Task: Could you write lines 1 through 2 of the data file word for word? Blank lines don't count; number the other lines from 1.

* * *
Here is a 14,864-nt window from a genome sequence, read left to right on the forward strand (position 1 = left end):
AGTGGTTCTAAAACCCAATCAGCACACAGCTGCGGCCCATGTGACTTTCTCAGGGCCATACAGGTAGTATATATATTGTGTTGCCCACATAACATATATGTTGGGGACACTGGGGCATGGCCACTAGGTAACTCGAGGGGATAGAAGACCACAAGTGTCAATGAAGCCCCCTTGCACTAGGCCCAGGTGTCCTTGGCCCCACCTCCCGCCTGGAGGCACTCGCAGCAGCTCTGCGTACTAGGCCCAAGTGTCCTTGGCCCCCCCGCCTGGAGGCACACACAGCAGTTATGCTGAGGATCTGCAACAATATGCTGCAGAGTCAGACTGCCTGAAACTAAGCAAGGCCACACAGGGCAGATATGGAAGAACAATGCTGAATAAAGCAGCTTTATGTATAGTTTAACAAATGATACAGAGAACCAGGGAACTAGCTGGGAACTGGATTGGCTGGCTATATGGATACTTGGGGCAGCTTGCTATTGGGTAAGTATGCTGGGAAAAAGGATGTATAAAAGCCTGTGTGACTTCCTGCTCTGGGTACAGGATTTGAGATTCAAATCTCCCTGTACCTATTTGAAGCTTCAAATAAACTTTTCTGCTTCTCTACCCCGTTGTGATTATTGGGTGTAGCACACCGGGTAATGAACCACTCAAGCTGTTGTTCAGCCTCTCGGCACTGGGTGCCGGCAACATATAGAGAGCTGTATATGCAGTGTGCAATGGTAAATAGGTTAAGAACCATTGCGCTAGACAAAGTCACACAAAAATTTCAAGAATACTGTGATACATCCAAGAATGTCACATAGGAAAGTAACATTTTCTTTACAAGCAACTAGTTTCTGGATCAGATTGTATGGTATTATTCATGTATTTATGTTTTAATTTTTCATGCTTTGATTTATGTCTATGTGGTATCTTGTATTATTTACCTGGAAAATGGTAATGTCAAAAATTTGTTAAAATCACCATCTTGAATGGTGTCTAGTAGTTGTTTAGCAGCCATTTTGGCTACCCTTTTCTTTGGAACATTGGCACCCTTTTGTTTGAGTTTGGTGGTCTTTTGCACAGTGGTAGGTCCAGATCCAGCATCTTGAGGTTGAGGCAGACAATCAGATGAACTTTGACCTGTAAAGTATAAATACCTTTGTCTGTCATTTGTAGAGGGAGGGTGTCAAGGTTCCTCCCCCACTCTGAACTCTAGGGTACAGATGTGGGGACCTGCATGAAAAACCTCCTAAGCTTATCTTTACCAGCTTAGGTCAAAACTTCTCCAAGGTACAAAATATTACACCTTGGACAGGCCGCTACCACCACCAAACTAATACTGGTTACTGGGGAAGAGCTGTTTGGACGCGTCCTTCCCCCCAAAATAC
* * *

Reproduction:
Here is a 14,864-nt window from a genome sequence, read left to right on the forward strand (position 1 = left end):
AGTGGTTCTAAAACCCAATCAGCACACAGCTGCGGCCCATGTGACTTTCTCAGGGCCATACAGGTAGTATATATATTGTGTTGCCCACATAACATATATGTTGGGGACACTGGGGCATGGCCACTAGGTAACTCGAGGGGATAGAAGACCACAAGTGTCAATGAAGCCCCCTTGCACTAGGCCCAGGTGTCCTTGGCCCCACCTCCCGCCTGGAGGCACTCGCAGCAGCTCTGCGTACTAGGCCCAAGTGTCCTTGGCCCCCCCGCCTGGAGGCACACACAGCAGTTATGCTGAGGATCTGCAACAATATGCTGCAGAGTCAGACTGCCTGAAACTAAGCAAGGCCACACAGGGCAGATATGGAAGAACAATGCTGAATAAAGCAGCTTTATGTATAGTTTAACAAATGATACAGAGAACCAGGGAACTAGCTGGGAACTGGATTGGCTGGCTATATGGATACTTGGGGCAGCTTGCTATTGGGTAAGTATGCTGGGAAAAAGGATGTATAAAAGCCTGTGTGACTTCCTGCTCTGGGTACAGGATTTGAGATTCAAATCTCCCTGTACCTATTTGAAGCTTCAAATAAACTTTTCTGCTTCTCTACCCCGTTGTGATTATTGGGTGTAGCACACCGGGTAATGAACCACTCAAGCTGTTGTTCAGCCTCTCGGCACTGGGTGCCGGCAACATATAGAGAGCTGTATATGCAGTGTGCAATGGTAAATAGGTTAAGAACCATTGCGCTAGACAAAGTCACACAAAAATTTCAAGAATACTGTGATACATCCAAGAATGTCACATAGGAAAGTAACATTTTCTTTACAAGCAACTAGTTTCTGGATCAGATTGTATGGTATTATTCATGTATTTATGTTTTAATTTTTCATGCTTTGATTTATGTCTATGTGGTATCTTGTATTATTTACCTGGAAAATGGTAATGTCAAAAATTTGTTAAAATCACCATCTTGAATGGTGTCTAGTAGTTGTTTAGCAGCCATTTTGGCTACCCTTTTCTTTGGAACATTGGCACCCTTTTGTTTGAGTTTGGTGGTCTTTTGCACAGTGGTAGGTCCAGATCCAGCATCTTGAGGTTGAGGCAGACAATCAGATGAACTTTGACCTGTAAAGTATAAATACCTTTGTCTGTCATTTGTAGAGGGAGGGTGTCAAGGTTCCTCCCCCACTCTGAACTCTAGGGTACAGATGTGGGGACCTGCATGAAAAACCTCCTAAGCTTATCTTTACCAGCTTAGGTCAAAACTTCTCCAAGGTACAAAATATTACACCTTGGACAGGCCGCTACCACCACCAAACTAATACTGGTTACTGGGGAAGAGCTGTTTGGACGCGTCCTTCCCCCCAAAATAC